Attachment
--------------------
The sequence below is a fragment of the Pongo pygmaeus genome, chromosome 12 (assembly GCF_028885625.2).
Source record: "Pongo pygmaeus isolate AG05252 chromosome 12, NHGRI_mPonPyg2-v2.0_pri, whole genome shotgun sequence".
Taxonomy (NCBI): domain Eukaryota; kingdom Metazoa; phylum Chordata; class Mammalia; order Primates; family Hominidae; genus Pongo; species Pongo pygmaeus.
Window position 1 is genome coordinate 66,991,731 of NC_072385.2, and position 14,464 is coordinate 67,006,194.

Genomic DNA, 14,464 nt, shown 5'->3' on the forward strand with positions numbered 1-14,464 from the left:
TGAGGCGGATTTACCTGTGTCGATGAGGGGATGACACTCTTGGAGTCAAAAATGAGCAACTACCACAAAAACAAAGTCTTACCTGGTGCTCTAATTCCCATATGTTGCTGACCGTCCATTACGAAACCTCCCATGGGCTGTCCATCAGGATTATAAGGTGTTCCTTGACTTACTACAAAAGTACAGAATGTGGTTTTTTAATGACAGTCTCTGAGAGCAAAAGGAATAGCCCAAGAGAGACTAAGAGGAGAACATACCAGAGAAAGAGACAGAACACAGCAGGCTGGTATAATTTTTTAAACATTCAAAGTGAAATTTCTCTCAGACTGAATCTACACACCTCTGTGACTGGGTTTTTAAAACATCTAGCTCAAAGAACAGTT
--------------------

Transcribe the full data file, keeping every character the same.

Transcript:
The sequence below is a fragment of the Pongo pygmaeus genome, chromosome 12 (assembly GCF_028885625.2).
Source record: "Pongo pygmaeus isolate AG05252 chromosome 12, NHGRI_mPonPyg2-v2.0_pri, whole genome shotgun sequence".
Taxonomy (NCBI): domain Eukaryota; kingdom Metazoa; phylum Chordata; class Mammalia; order Primates; family Hominidae; genus Pongo; species Pongo pygmaeus.
Window position 1 is genome coordinate 66,991,731 of NC_072385.2, and position 14,464 is coordinate 67,006,194.

Genomic DNA, 14,464 nt, shown 5'->3' on the forward strand with positions numbered 1-14,464 from the left:
TGAGGCGGATTTACCTGTGTCGATGAGGGGATGACACTCTTGGAGTCAAAAATGAGCAACTACCACAAAAACAAAGTCTTACCTGGTGCTCTAATTCCCATATGTTGCTGACCGTCCATTACGAAACCTCCCATGGGCTGTCCATCAGGATTATAAGGTGTTCCTTGACTTACTACAAAAGTACAGAATGTGGTTTTTTAATGACAGTCTCTGAGAGCAAAAGGAATAGCCCAAGAGAGACTAAGAGGAGAACATACCAGAGAAAGAGACAGAACACAGCAGGCTGGTATAATTTTTTAAACATTCAAAGTGAAATTTCTCTCAGACTGAATCTACACACCTCTGTGACTGGGTTTTTAAAACATCTAGCTCAAAGAACAGTT